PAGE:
This How-To describes the steps necessary to write an useful FAQ for the Cocoon documentation project. FAQs are frequently asked questions. However, for many, the word has come to mean a lot more. The Cocoon documentation project needs your help. Writing a Cocoon FAQ is a valuable way to give back to the community.
Cocoon users who are ready to share their knowledge and experiences with the larger Cocoon community. This includes users who are tired of seeing the same questions asked repeatedly on the Cocoon users list.
These guidelines are based on successful FAQ document structures used by other open source projects with diverse author groups. Following these tried and true guidelines will help to insure the effectiveness of your work and make it easy for committers to apply it to the cvs.
FAQ authors should have:
A unique FAQ related to any aspect of Cocoon. Check out existing FAQs to find a conceptual hole that your FAQ can fill.
A sufficient ability in English to write the FAQ. If you need a little extra help with language, consider partnering with another user with more advanced English writing skills.
Here's how to proceed.
1. Obtain an FAQ topic file to edit
FAQs source files are organized in sets of XML files based on separate Cocoon topics. You will find all FAQ files in src/documentation/xdocs/faq/. Select the faq topic file most related to your question. If you can't find a related topic for your question, then create a new FAQ file by copying an existing file, editing it, and saving it with new filename based on the new topic.
If you plan to edit an existing file, make sure you are working with the most recent version. The Cocoon project's cvs stores documentation files in multiple branches. The HEAD and release branches should be in sync for documentation. However, should there be some unintentional discrepancy, the HEAD branch is more likely to contain the most recently updated files. If you have a checked-out version of the cvs HEAD branch, make sure to run a cvs update before beginning your work on any specific file. If you don't have the cvs HEAD branch, you can obtain a list of all current FAQ files through browser-based ViewCVS.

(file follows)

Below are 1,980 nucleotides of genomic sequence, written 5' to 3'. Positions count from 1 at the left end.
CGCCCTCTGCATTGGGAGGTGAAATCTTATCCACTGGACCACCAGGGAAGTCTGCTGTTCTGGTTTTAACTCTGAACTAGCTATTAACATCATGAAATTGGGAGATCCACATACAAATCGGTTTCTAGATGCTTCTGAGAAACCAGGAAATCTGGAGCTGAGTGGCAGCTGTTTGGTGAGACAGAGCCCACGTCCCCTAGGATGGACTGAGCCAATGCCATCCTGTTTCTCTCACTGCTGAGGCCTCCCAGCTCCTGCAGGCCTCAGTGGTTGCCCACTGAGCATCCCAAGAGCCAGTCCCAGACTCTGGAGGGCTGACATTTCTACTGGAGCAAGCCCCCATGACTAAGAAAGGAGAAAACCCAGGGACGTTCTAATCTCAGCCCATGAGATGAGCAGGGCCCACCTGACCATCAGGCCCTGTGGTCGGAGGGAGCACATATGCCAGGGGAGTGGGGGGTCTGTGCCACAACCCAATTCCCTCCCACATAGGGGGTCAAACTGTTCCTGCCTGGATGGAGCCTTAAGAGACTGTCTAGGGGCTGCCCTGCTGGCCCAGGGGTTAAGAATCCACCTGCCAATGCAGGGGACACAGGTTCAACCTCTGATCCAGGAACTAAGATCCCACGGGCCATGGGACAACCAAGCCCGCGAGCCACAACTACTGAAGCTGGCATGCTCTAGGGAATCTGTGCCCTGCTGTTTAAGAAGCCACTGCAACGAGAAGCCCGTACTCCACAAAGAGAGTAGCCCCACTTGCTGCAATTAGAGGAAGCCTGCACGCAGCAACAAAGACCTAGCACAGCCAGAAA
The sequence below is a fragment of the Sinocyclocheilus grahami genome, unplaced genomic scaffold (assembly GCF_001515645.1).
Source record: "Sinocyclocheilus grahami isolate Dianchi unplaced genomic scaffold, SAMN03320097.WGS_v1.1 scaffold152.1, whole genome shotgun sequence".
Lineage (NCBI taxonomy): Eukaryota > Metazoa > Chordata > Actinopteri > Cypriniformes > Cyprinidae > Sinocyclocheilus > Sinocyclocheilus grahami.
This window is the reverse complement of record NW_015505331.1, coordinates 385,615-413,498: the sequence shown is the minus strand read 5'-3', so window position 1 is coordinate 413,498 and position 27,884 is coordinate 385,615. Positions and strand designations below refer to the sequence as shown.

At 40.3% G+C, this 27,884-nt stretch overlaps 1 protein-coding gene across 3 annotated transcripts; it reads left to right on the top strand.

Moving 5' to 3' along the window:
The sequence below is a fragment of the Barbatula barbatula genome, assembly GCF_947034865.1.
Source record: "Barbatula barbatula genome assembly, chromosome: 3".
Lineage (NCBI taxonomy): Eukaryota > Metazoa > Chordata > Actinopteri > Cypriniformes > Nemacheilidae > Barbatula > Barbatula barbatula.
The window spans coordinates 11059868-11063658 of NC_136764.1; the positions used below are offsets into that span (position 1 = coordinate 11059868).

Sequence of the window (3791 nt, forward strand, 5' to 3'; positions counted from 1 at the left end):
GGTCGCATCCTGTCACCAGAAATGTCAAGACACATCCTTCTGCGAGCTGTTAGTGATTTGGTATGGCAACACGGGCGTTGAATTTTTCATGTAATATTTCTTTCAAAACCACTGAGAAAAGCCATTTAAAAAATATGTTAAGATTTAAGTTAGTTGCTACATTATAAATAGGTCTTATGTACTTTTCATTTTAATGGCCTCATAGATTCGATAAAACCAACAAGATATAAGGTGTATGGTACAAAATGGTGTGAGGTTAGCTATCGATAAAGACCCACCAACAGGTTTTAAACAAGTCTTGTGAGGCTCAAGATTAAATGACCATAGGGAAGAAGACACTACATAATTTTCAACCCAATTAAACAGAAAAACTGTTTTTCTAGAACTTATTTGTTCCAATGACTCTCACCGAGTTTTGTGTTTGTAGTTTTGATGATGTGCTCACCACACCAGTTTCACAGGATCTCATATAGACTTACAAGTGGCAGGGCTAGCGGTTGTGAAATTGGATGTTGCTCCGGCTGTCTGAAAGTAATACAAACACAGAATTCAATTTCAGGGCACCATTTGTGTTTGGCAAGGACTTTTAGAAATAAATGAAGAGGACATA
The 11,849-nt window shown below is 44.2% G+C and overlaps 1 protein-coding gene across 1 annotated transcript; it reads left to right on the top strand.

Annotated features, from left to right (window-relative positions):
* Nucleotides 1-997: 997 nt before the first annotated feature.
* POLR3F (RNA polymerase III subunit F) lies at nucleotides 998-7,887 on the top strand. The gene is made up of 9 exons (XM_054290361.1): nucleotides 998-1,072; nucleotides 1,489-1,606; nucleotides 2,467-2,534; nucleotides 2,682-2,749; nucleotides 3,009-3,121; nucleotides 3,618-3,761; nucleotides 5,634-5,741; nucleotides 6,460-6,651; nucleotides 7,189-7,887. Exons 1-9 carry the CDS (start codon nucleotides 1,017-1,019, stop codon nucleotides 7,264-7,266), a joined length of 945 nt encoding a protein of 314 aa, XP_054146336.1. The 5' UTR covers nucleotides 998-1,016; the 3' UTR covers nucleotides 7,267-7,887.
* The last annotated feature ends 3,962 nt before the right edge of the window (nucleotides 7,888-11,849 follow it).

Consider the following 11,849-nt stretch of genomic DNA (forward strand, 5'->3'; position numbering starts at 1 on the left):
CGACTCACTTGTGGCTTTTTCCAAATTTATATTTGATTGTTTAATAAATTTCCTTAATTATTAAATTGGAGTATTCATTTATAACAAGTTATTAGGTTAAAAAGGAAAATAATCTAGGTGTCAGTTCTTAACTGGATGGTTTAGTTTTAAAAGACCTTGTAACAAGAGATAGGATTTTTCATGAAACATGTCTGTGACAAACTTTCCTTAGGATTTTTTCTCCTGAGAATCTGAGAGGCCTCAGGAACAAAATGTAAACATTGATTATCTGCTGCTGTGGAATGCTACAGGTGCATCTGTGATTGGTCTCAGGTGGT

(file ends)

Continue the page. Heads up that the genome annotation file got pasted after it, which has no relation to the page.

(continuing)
2. Write the Question
In one to two sentences, write your question as concisely as possible.
3. Write the Answer
In a few paragraphs or less, answer your question. Provide links to more detailed information within other Cocoon documentation or elsewhere on the web if available. If your answer is dependent in any way upon a specific version or deployment of Cocoon, please describe your environment. If you need more space to answer the question, consider contributing a different document to provide more comprehensive treatment of the subject. Such a document could be a How-To, tutorial, snippet, or guide. See other How-Tos for instructions on writing such documents.
4. Review other FAQs
If you are working with an existing FAQ file, take some time to review the other FAQs. Given the rapid pace of change with Cocoon, many individual FAQs become out-of-date and confusing to new users. If you have the relevant knowledge, consider updating other FAQs for technical errors. And if you see a few typos, please consider fixing them too.